The goremeister who brought us Pinhead in Hellraiser is long gone. Nowadays, CLIVE BARKER's fantasy worlds are more about the horror of

Words: Brendan Wallace

A FORTNIGHT BEFORE THE PUBLICATION OF Galilee, his latest novel. and a week before his new collection of paintings goes on sale at the prestigious Los Angeles gallery La Luz de Jesus, Clive Barker is complaining about the weather.

‘You know, when you move to California, for the first week you go, “Great. it’s sunny this week!". And then, in the next week, you think, “Hey, it’s sunny every week”. It can get very monotonous.”

Pity the poor fantasy writer. It’s only been thirteen years since he was a struggling artist and playwright, scraping together the money

to mount his own productions of works such as Frankenstein In Love and The History Of The Devil. That was before the publication of The Books Of Blood, three volumes of death, torture, and muti- lation which cata- pulted him straight into the bestseller lists.

Since then his career has gone from strength to strength. He’s directed the cult British horror films Hellraiser and Nightbreed, written bestselling fantasy novels such as Mlavewarld and Imajiea. and now has success in the artworld as well.

And so maybe it’s not a surprise that Galilee is a noticeably more tranquil work than the earlier gorefests. The tale of the (literally) undying, centuries-old enmity between the Geary and Barbarossa families. it’s a sort of Gone With The Wind for the

Clive Barker

'It's always worthwhile to shock - if you can use it to make people look at things in a new light. Shock is a tool, and it should be used irresponsibly.’


fantasy set. But Barker argues that by talking about families, of whatever sort, you’re tapping into an area of universal interest.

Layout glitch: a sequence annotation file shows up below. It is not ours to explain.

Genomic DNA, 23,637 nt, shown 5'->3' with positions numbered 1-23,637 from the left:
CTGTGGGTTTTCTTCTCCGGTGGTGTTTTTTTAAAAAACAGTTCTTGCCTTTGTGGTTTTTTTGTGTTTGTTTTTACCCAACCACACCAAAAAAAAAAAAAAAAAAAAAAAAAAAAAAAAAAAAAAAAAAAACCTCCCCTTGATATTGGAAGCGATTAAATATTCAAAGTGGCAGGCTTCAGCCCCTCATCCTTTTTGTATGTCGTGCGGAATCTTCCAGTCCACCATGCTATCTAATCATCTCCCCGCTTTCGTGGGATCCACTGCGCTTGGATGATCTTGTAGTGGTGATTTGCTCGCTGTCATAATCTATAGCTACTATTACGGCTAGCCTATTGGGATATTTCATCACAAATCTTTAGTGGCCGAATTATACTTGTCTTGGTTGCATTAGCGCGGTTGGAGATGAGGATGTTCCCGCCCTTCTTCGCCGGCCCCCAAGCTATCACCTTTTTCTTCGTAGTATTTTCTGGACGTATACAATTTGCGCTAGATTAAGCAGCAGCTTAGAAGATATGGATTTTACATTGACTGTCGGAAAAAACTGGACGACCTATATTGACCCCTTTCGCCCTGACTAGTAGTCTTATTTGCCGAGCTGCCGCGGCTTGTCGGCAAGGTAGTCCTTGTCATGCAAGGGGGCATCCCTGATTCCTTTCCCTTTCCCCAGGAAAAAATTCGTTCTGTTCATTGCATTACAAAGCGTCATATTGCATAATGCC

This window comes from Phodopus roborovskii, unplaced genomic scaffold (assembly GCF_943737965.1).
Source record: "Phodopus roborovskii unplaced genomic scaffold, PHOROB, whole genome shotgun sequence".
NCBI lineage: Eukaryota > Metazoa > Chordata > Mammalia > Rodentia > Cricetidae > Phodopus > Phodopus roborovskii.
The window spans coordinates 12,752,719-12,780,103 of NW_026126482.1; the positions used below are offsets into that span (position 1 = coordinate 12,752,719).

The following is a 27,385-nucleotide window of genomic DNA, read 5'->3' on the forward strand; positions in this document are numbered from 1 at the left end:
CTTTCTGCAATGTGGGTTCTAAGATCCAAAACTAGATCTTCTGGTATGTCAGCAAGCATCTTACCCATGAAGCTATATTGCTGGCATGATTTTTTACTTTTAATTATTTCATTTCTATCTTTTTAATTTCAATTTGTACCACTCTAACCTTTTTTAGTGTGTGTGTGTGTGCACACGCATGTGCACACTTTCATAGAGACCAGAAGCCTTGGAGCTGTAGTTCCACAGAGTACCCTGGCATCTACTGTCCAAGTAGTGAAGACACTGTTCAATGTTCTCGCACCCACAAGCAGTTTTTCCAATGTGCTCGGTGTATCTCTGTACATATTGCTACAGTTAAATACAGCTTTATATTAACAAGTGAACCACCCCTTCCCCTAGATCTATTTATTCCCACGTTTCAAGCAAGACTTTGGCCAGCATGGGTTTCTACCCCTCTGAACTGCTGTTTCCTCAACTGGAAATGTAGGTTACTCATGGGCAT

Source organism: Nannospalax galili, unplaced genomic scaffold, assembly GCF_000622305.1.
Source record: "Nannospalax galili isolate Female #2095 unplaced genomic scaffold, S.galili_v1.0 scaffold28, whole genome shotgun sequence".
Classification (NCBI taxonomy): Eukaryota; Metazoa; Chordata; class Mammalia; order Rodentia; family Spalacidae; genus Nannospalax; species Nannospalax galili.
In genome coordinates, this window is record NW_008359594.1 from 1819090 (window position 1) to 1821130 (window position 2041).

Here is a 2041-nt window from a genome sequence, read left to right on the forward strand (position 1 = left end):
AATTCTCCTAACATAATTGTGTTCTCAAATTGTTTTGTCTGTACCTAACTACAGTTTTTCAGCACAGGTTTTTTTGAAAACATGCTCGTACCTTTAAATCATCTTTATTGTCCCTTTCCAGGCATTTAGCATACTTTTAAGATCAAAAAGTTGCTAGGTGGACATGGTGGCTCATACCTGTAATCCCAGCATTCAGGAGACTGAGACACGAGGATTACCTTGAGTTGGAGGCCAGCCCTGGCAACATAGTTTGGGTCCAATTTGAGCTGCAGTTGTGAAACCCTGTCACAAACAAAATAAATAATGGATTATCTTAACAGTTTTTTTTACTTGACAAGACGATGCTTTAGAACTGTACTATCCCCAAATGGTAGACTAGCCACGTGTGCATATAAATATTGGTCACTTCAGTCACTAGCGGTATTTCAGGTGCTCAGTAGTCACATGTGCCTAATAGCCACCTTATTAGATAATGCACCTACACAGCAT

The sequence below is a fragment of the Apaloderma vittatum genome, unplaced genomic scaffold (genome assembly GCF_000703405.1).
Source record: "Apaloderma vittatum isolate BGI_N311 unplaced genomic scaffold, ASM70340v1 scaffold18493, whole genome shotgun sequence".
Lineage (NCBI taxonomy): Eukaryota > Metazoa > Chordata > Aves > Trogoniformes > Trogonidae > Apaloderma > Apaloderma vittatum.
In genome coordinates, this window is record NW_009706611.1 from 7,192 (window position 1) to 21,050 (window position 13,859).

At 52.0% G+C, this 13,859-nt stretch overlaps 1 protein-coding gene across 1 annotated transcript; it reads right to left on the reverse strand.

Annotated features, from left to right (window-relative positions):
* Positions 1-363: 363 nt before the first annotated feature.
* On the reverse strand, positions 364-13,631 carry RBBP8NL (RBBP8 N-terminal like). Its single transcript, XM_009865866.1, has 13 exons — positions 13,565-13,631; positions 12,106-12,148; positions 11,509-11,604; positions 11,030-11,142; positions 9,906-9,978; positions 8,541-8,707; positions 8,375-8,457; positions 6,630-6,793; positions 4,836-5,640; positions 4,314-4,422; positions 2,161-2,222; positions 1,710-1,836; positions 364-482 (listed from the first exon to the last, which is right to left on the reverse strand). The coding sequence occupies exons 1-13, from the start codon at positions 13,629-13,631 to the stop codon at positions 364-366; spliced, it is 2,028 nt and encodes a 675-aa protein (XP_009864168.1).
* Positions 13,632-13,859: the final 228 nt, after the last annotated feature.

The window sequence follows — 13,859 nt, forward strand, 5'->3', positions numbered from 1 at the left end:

‘Families are interesting,’ he says in his soft Liverpool-via-California brogue. ‘Let‘s face it, we’ve all got them. and you can never predict what they’ll do. People die, people live longer than you expect them to; kids are born, kids turn sour. It’s the root of all our lives.

‘And so this novel is much more overtly autobiographical than my earlier work. The narrator, Maddox, for example, is expressing the problems of writing. And the character of Galilee himself is based on my life partner David. There’s always been that element in my work, but it’s much stronger in this new bookf

However. while autobiography might be to the fore, the torture and sado-masochistic themes of his earlier work are noticeably absent. So is Barker mellowing out as he grows older?

‘Up until about a month ago, I would have agreed that l was, but I’ve just started writing some new horror stories. and I’m amazed how brutal they are,‘ he laughs. ‘So there’s obviously a corner of me that still enjoys that Cronenbergian excess. But those sorts of psychotic episodes really work best in the short form.‘

Barker argues that The Books OfBload had their roots in the early 80s, with the whole post-punk urge to smash and destroy. Now, though. that whole attitude has become an easily parodied style which has been thoroughly assimilated into popular culture. However. older fans can be reassured that he hasn't sold out. When I casually remark that maybe he thinks that shocking the older audience is no longer a worthwhile aim, he quickly interjects.

‘It's always worthwhile to shock if you can use it to make people look at things in a new light. Shock is a wholly useful and necessary tool. I think I use it much less than I did, but when I do use it, it makes it that much more . . . shocking. No, shock is a tool, and it should be used irresponsibly.’

In person. Barker still retains much of his dry Liverpool wit, and is fond of coming out with such ‘outrageous’ statements in a way that disarms criticism. However. one wonders how well these qualities of irony and a penchant for the grotesque go down in Hollywood. Significantly. Barker now much prefers writing novels to making films, claiming that he hates the current aggressive American movie culture (‘culture written with heavy inverted commas‘). And his heart. he claims. will always belong to Britain.

‘1 love Britain. but I romanticise it as well.‘ he says. ‘Maybe it’s nothing like I remember it. But that's typical of me. Despite my reputation. I’m just a sentimentalist at heart.’

Galilee is published by Harper Collins on Tue 9 Nov, priced £16.99. Clive Barker is in conversation with Ian Rankin at the Assembly Rooms, Edinburgh, on Thu 12 Nov. See Book Events for details.

5 Nov—l9 Nov 1998 THE LIST 25